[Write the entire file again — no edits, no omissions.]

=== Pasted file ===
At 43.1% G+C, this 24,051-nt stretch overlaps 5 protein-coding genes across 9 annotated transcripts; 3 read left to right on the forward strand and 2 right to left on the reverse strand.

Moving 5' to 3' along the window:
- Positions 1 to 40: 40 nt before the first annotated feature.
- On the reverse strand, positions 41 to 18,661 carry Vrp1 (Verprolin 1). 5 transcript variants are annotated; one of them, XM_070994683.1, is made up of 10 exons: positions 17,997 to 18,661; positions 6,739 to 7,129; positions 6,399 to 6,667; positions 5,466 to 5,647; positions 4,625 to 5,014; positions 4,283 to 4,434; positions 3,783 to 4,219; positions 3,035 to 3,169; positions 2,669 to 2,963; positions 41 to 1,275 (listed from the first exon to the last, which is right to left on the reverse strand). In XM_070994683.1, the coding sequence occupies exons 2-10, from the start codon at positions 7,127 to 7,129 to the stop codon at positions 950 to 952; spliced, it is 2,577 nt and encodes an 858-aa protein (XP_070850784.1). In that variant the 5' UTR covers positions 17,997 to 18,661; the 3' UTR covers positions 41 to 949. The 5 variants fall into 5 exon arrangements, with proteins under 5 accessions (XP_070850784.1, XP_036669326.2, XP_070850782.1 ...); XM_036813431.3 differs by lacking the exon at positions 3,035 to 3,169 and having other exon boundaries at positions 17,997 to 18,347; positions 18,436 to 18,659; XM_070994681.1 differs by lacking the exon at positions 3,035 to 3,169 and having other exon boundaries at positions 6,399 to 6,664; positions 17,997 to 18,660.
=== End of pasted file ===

At 43.1% G+C, this 24,051-nt stretch overlaps 5 protein-coding genes across 9 annotated transcripts; 3 read left to right on the forward strand and 2 right to left on the reverse strand.

Moving 5' to 3' along the window:
- Positions 1 to 40: 40 nt before the first annotated feature.
- On the reverse strand, positions 41 to 18,661 carry Vrp1 (Verprolin 1). 5 transcript variants are annotated; one of them, XM_070994683.1, is made up of 10 exons: positions 17,997 to 18,661; positions 6,739 to 7,129; positions 6,399 to 6,667; positions 5,466 to 5,647; positions 4,625 to 5,014; positions 4,283 to 4,434; positions 3,783 to 4,219; positions 3,035 to 3,169; positions 2,669 to 2,963; positions 41 to 1,275 (listed from the first exon to the last, which is right to left on the reverse strand). In XM_070994683.1, the coding sequence occupies exons 2-10, from the start codon at positions 7,127 to 7,129 to the stop codon at positions 950 to 952; spliced, it is 2,577 nt and encodes an 858-aa protein (XP_070850784.1). In that variant the 5' UTR covers positions 17,997 to 18,661; the 3' UTR covers positions 41 to 949. The 5 variants fall into 5 exon arrangements, with proteins under 5 accessions (XP_070850784.1, XP_036669326.2, XP_070850782.1 ...); XM_036813431.3 differs by lacking the exon at positions 3,035 to 3,169 and having other exon boundaries at positions 17,997 to 18,347; positions 18,436 to 18,659; XM_070994681.1 differs by lacking the exon at positions 3,035 to 3,169 and having other exon boundaries at positions 6,399 to 6,664; positions 17,997 to 18,660.